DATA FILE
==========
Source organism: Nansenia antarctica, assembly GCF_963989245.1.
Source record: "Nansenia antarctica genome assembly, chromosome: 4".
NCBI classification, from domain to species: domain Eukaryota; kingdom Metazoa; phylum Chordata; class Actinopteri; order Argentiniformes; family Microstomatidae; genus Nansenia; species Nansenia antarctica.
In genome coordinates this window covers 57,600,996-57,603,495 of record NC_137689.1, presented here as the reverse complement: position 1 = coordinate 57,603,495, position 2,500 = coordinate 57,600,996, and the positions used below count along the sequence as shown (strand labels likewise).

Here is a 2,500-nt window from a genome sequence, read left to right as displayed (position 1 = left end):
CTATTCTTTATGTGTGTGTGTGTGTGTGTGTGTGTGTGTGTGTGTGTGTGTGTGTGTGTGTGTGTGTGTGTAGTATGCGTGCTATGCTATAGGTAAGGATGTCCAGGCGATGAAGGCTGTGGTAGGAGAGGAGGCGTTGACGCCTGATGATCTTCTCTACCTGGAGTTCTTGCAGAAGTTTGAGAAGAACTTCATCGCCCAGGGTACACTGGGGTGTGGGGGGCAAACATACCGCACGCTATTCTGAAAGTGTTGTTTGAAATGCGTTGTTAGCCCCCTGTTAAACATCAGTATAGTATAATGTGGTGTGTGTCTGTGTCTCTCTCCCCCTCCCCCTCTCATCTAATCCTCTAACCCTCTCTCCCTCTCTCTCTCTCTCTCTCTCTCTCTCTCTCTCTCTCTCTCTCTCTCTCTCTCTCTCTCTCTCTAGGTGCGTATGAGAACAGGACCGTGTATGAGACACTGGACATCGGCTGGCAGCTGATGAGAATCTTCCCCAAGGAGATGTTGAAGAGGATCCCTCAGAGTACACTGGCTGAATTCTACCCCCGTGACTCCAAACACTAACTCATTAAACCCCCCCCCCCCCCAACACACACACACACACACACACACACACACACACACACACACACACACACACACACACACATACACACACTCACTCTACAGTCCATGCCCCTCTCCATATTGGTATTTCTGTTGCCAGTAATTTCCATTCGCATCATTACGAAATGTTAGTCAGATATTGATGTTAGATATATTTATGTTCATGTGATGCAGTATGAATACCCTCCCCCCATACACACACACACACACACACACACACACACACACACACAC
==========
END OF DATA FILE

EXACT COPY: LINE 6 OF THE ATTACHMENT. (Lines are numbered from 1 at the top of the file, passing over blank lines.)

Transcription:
CTATTCTTTATGTGTGTGTGTGTGTGTGTGTGTGTGTGTGTGTGTGTGTGTGTGTGTGTGTGTGTGTGTGTAGTATGCGTGCTATGCTATAGGTAAGGATGTCCAGGCGATGAAGGCTGTGGTAGGAGAGGAGGCGTTGACGCCTGATGATCTTCTCTACCTGGAGTTCTTGCAGAAGTTTGAGAAGAACTTCATCGCCCAGGGTACACTGGGGTGTGGGGGGCAAACATACCGCACGCTATTCTGAAAGTGTTGTTTGAAATGCGTTGTTAGCCCCCTGTTAAACATCAGTATAGTATAATGTGGTGTGTGTCTGTGTCTCTCTCCCCCTCCCCCTCTCATCTAATCCTCTAACCCTCTCTCCCTCTCTCTCTCTCTCTCTCTCTCTCTCTCTCTCTCTCTCTCTCTCTCTCTCTCTCTCTCTCTCTAGGTGCGTATGAGAACAGGACCGTGTATGAGACACTGGACATCGGCTGGCAGCTGATGAGAATCTTCCCCAAGGAGATGTTGAAGAGGATCCCTCAGAGTACACTGGCTGAATTCTACCCCCGTGACTCCAAACACTAACTCATTAAACCCCCCCCCCCCCCAACACACACACACACACACACACACACACACACACACACACACACACACACACACACACACATACACACACTCACTCTACAGTCCATGCCCCTCTCCATATTGGTATTTCTGTTGCCAGTAATTTCCATTCGCATCATTACGAAATGTTAGTCAGATATTGATGTTAGATATATTTATGTTCATGTGATGCAGTATGAATACCCTCCCCCCATACACACACACACACACACACACACACACACACACACACAC